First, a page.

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It’s no secret that MLB hitters are hitting more home runs this year. In June, USA Today’s Ted Berg called the uptick “so outrageous and so unprecedented” as to require additional examination, and he offered a “juiced” ball as a possibility (along with “juiced” players and statistical changes to players’ approaches). DJ Gallo noted a “strange ambivalence” toward the huge increase in home runs, and June set a record for the most home runs in a month. Neil Greenberg makes a convincing case that the number of homers is due to better understanding of the physics of hitting.

How big a shift are we talking about here? Well, take a look at the numbers from 2016’s first half. (That’s defined as games before the All-Star Game.) That comprises 32670 games and 101450 plate appearances. In that time period, hitters got on base at a .323 clip. About 65% of hits were singles, with 19.6% doubles, 2.09% triples, and 13.2% home runs. Home runs came in about 3.04% of plate appearances (3082 home runs in 101450 plate appearances).

Using 2016’s rate, 2017’s home run count is basically impossible.

Taking that rate as our prior, how different are this year’s numbers? For one, batters are getting on base only a little more – the league’s OBP is .324 – but hitting more extra-base hits every time. Only 63.7% of hits in the first year were singles, with 19.97% of hits landing as doubles, 1.78% triples, and 14.5% home runs. There were incidentally, more homers (3343) in fewer plate appeances (101269). Let’s assume for the moment that those numbers are significantly different from last year – that the statistical fluctuation isn’t due to weather, “dumb luck,” or anything else, but has to be due to some internal factor. There weren’t that many extra hits – again, OBP only increased by .001 – but the distribution of hits changed noticeably. Almost all of the “extra” hits went to the home run column, rather than more hits landing as singles or doubles.

In fact, there were more fly balls this year – the leaguewide grounder-to-flyer ratio fell from .83 in 2016 to .80 this year. That still doesn’t explain everything, though, since the percentage of fly balls that went out of the park rose from 9.2% to 10%. (Note that those are yearlong numbers, not first-half specific.) Not only are there more fly balls, but more of them are leaving the stadium as home runs. The number of fly balls on the infield has stayed steady at 12%, and although there are slightly more walks (8.6% this year versus 8.2% last year), the strikeout rate rose by about the same number (21.5% this year, 21.1% last year).

Using last year’s rate of 3082 homers per 101450 plate appearances, I simulated 100,000 seasons each consisting of 101269 plate appearances – the number of appearances made in the first half of 2017. To keep the code simple, I recorded only the number of home runs in each season. If the rates were the same, the numbers would be clustered around 3077. In fact, in those 100,000 seasons, the median and mean were both 3076, and the distribution shown above has a clear peak in that region. Note in the bottom right corner, the distribution’s tail basically disappears above 3300; in those 100,000 seasons, the most home runs recorded was 3340 – 3 fewer than this year’s numbers. In fact, the probability of having LESS than 3343 home runs is 0.9999992. If everything is the same as last year, the probability of this year’s home runs occurring simply by chance is .0000008, or roughly 8 in 10 million.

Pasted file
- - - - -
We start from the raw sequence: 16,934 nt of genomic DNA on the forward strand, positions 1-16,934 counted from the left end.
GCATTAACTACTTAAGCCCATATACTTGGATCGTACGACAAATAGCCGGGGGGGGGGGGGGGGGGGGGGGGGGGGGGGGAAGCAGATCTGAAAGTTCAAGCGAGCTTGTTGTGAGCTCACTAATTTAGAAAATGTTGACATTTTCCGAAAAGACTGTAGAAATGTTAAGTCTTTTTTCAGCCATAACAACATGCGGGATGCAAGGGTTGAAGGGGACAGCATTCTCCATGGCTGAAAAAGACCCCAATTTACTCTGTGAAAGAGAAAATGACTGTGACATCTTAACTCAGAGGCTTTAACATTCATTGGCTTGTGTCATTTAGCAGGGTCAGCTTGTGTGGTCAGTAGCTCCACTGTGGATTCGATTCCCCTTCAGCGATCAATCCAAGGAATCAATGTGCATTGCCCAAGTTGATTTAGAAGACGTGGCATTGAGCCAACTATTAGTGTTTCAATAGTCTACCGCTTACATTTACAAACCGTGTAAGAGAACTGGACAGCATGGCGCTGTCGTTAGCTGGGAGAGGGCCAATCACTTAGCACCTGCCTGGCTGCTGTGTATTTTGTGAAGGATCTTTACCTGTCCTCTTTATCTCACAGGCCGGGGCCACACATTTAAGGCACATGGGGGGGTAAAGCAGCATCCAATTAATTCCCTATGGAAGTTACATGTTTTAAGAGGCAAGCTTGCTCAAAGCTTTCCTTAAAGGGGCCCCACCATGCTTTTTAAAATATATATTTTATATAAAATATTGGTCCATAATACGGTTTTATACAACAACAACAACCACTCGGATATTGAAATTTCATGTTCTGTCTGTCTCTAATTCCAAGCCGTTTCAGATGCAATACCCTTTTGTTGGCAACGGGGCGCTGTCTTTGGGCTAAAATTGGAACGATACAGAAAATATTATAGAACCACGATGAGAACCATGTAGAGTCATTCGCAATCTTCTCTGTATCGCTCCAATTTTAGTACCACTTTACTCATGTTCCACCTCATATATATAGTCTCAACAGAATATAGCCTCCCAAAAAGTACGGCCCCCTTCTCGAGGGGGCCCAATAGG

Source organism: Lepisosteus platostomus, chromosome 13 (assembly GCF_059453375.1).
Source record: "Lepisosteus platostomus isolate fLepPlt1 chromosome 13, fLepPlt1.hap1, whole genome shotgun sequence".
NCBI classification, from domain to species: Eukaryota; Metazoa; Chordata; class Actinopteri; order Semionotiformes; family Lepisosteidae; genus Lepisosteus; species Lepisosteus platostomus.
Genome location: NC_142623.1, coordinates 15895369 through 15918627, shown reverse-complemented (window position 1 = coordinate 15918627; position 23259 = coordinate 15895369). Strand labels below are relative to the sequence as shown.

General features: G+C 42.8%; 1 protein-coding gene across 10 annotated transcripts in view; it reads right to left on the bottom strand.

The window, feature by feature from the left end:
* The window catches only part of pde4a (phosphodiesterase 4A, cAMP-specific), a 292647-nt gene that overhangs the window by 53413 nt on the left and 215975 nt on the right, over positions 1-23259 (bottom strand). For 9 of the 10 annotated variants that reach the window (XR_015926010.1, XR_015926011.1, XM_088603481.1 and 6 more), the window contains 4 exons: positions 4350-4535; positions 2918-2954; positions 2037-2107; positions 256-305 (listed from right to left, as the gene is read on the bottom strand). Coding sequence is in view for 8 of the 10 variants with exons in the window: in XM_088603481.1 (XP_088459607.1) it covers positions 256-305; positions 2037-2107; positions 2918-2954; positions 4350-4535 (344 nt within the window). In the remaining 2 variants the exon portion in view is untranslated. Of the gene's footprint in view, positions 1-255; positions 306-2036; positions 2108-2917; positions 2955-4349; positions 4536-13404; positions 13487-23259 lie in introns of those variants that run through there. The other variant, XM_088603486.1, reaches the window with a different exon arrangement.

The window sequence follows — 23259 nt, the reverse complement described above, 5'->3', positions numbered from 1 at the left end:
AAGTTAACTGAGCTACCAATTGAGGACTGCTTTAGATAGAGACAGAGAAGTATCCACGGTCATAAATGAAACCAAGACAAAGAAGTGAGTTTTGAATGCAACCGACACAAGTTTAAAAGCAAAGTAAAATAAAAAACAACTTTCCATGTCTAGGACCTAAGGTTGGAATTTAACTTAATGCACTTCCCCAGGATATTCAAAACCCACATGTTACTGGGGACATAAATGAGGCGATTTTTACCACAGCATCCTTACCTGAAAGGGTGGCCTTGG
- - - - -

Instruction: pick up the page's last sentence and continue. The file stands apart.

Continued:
Quickie: Jay Bruce is off to a very wonkish start. April 14, 2017

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In an earlier post, I noted that Jay Bruce would have been expected to accumulate about .0838 walks per plate appearance (whether that’s estimated using a linear time trend or a quadratic one). It’s interesting to note that Bruce hasn’t merely hit more home runs and taken more walks so far, he’s also struck out significantly less.

Using R, I simulated 1,000,000 46-plate-appearance streaks, using a binomial trial system (simulating only “struck out” or “didn’t strike out” as outcomes). Choosing what rate to use for Bruce’s expected rate of strikeouts per plate appearance (K/PA) was a challenge. Last season, he had a historically low K/PA rate of .2139 (one strikeout ever 4 2/3 plate appearances) – bested only by his 2009 season (.1938). His rate with just the Reds was .2065 and his rate with just the Mets was .2299. Estimating a time trend was difficult because Bruce has fluctuated quite a bit, yielding .2429 for a linear model and .207 for a quadratic model. His total strikeouts through the end of 2016 (1239) divided by his total plate appearances (5189) give a rate of .2388. A simple average of his yearly K/PA numbers gives .237.

Since the condition I’m testing is whether Bruce has improved markedly, I’ll take the logical measure that contains the most likely bias – that is, I’m going to take a low one. I went with his .2139 mark from last year, since it combines his likely unusual rate with the Reds with a more reasonable, but still good, rate with the Mets. (I know, it’s wild that he was more disciplined than he’d been most of his career during the time he was being crucified in the media, but so it was.)